The research, conducted by Emma Bell, Professor of Organisation and Leadership at the Open University Business School, found that the rising costs of flour and energy pose some serious challenges to bakery owners, and that support is needed for this sector to maintain its important place in local communities.
Professor Bell’s research, which was conducted between May and July this year, aims to explore how small bakery businesses are faring following the pandemic, raise awareness of the innovative work bakery owners are doing, and highlight what could be done to help the sector survive and thrive.
In the past five years, the number of small bakery businesses in the UK has grown, due to increased demand for artisanal bread and a spike in popularity for bread, cakes and pastries. In fact, bakeries adapted swiftly following the first lockdown, with many offering new online ordering and collection systems and, in some cases, adding items to their product ranges.
The report, which was created with support from The Real Bread Campaign and the Craft Bakers Association, shows that small bakery businesses have contributed significantly to British food cultures and local communities, and their growth builds upon a long history of craft baking in the UK.
Professor Bell (pictured right) says “Small bakeries enrich our food culture by using craft skills to make bread in local, traditional and sustainable ways. In recent years, consumer demand for these artisanal products has increased and the number of small bakery businesses has grown.”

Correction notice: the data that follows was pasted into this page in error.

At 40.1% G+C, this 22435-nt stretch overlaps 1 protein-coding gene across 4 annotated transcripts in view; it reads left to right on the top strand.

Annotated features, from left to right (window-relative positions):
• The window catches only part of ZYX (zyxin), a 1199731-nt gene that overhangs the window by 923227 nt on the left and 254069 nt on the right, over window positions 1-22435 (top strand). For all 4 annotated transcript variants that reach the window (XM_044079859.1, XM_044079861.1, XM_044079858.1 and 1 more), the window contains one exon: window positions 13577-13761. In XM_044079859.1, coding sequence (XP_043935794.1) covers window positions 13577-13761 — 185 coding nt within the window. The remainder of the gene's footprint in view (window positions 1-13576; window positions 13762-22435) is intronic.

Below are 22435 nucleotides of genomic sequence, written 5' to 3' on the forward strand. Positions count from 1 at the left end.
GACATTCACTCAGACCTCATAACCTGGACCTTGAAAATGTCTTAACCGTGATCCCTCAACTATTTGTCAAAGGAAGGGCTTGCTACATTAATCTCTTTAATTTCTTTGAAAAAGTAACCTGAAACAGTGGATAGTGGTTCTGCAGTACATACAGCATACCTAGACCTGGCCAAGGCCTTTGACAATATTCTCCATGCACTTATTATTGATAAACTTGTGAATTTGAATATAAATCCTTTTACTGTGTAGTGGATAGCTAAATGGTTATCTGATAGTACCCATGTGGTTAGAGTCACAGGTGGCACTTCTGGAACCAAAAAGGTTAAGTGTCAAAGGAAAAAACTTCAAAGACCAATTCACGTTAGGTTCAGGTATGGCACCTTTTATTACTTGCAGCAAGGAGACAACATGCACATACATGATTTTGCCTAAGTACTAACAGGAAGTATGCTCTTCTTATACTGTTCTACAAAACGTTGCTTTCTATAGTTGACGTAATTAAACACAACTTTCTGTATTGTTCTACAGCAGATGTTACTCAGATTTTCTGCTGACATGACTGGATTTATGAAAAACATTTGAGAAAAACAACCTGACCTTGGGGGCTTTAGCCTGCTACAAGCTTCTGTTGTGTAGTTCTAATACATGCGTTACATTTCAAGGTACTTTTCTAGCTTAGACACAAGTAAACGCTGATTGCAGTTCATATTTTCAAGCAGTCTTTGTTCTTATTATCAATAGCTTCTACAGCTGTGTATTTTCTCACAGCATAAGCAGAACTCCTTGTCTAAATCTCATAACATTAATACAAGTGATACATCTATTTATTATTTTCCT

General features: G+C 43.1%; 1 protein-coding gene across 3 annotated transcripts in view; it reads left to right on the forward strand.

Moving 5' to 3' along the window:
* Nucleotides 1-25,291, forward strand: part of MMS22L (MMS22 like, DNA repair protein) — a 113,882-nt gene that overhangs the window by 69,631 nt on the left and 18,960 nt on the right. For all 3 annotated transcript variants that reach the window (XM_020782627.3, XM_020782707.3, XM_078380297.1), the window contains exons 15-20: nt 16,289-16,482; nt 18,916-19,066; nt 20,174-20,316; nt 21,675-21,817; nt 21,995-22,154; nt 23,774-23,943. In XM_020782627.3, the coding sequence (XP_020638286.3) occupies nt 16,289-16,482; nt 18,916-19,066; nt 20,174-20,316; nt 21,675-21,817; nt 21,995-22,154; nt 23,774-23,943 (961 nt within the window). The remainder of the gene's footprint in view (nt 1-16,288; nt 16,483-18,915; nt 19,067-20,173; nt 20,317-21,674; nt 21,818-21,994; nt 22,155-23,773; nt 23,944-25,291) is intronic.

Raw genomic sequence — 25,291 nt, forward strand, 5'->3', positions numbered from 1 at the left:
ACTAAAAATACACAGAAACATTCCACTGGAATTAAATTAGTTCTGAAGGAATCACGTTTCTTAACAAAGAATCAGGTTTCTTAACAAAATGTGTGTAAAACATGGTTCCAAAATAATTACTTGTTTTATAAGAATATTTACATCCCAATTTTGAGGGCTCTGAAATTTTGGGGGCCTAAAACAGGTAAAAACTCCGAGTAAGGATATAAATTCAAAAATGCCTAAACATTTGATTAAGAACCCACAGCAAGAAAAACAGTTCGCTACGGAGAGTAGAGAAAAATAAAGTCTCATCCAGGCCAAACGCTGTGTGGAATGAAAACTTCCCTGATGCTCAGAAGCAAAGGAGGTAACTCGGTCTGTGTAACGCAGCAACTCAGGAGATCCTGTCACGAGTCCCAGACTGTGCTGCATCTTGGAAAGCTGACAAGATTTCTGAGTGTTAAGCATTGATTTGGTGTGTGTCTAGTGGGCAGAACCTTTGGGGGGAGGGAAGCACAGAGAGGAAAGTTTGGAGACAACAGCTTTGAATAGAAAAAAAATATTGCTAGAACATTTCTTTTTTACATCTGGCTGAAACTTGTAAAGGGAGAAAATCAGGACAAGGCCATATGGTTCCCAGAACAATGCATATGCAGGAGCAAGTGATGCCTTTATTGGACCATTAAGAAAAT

However, despite promising signs of growth, there are now major challenges for the sector. The war in Ukraine increased wheat prices by 40% while the soaring cost of living means that many consumers are now cutting back.
Results of a survey, conducted as part of the research, showed that the cost of ingredients was the biggest concern for bakery owners, followed by rising energy costs, followed by cost-of-living pressures on their customers.
The report also found that the recruitment and retention of skilled bakery employees is a further widespread concern amongst these business owners and that, while they are willing to train bakers, there is an issue of an aging workforce and limited training opportunities for young bakers.
Professor Bell said, “In the face of soaring costs and a shortage of skilled bakers, we need to find ways to support these innovative small businesses and ensure small bakeries continue to play an important role in building local, sustainable food cultures in the UK.
Chris Young, from the Real Bread Campaign commented, “This report gives an insightful snapshot of the state of micro and other small bakeries in the UK. While the Real Bread movement remains vibrant, the findings highlight the plight that many small businesses face and underline the need for the support that the Real Bread Campaign has urged the government to provide.”
The report states that a successful future for these small businesses will require bakery owners to work together with policy makers, educators, and suppliers to build more resilient supply chains, improve training and career pathways for bakers and enhance customer awareness about the benefits of locally made, fresh bread and bakery products.